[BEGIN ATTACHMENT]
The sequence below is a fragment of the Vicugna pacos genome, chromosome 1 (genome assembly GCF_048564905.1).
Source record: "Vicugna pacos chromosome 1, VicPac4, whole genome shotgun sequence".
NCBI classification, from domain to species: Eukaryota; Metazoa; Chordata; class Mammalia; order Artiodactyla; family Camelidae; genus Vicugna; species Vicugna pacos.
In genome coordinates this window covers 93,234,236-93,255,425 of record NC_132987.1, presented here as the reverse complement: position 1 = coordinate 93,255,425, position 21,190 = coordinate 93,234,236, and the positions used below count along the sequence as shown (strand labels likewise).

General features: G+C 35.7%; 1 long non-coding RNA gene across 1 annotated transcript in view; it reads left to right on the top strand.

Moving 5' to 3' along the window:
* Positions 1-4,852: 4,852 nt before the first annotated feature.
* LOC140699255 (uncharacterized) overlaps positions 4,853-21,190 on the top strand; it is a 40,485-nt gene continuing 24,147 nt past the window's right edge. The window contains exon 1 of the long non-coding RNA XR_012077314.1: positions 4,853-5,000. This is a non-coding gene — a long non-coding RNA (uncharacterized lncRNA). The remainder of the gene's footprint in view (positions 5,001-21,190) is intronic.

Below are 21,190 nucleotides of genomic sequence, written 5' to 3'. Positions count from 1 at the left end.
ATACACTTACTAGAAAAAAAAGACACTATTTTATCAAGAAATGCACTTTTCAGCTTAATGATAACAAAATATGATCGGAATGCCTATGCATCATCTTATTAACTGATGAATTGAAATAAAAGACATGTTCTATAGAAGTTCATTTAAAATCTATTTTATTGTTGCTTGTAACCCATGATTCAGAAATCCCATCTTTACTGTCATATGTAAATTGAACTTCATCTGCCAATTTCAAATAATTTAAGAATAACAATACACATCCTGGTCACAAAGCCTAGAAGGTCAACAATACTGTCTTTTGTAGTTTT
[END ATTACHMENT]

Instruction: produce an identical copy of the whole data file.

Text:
The sequence below is a fragment of the Vicugna pacos genome, chromosome 1 (genome assembly GCF_048564905.1).
Source record: "Vicugna pacos chromosome 1, VicPac4, whole genome shotgun sequence".
NCBI classification, from domain to species: Eukaryota; Metazoa; Chordata; class Mammalia; order Artiodactyla; family Camelidae; genus Vicugna; species Vicugna pacos.
In genome coordinates this window covers 93,234,236-93,255,425 of record NC_132987.1, presented here as the reverse complement: position 1 = coordinate 93,255,425, position 21,190 = coordinate 93,234,236, and the positions used below count along the sequence as shown (strand labels likewise).

General features: G+C 35.7%; 1 long non-coding RNA gene across 1 annotated transcript in view; it reads left to right on the top strand.

Moving 5' to 3' along the window:
* Positions 1-4,852: 4,852 nt before the first annotated feature.
* LOC140699255 (uncharacterized) overlaps positions 4,853-21,190 on the top strand; it is a 40,485-nt gene continuing 24,147 nt past the window's right edge. The window contains exon 1 of the long non-coding RNA XR_012077314.1: positions 4,853-5,000. This is a non-coding gene — a long non-coding RNA (uncharacterized lncRNA). The remainder of the gene's footprint in view (positions 5,001-21,190) is intronic.

Below are 21,190 nucleotides of genomic sequence, written 5' to 3'. Positions count from 1 at the left end.
ATACACTTACTAGAAAAAAAAGACACTATTTTATCAAGAAATGCACTTTTCAGCTTAATGATAACAAAATATGATCGGAATGCCTATGCATCATCTTATTAACTGATGAATTGAAATAAAAGACATGTTCTATAGAAGTTCATTTAAAATCTATTTTATTGTTGCTTGTAACCCATGATTCAGAAATCCCATCTTTACTGTCATATGTAAATTGAACTTCATCTGCCAATTTCAAATAATTTAAGAATAACAATACACATCCTGGTCACAAAGCCTAGAAGGTCAACAATACTGTCTTTTGTAGTTTT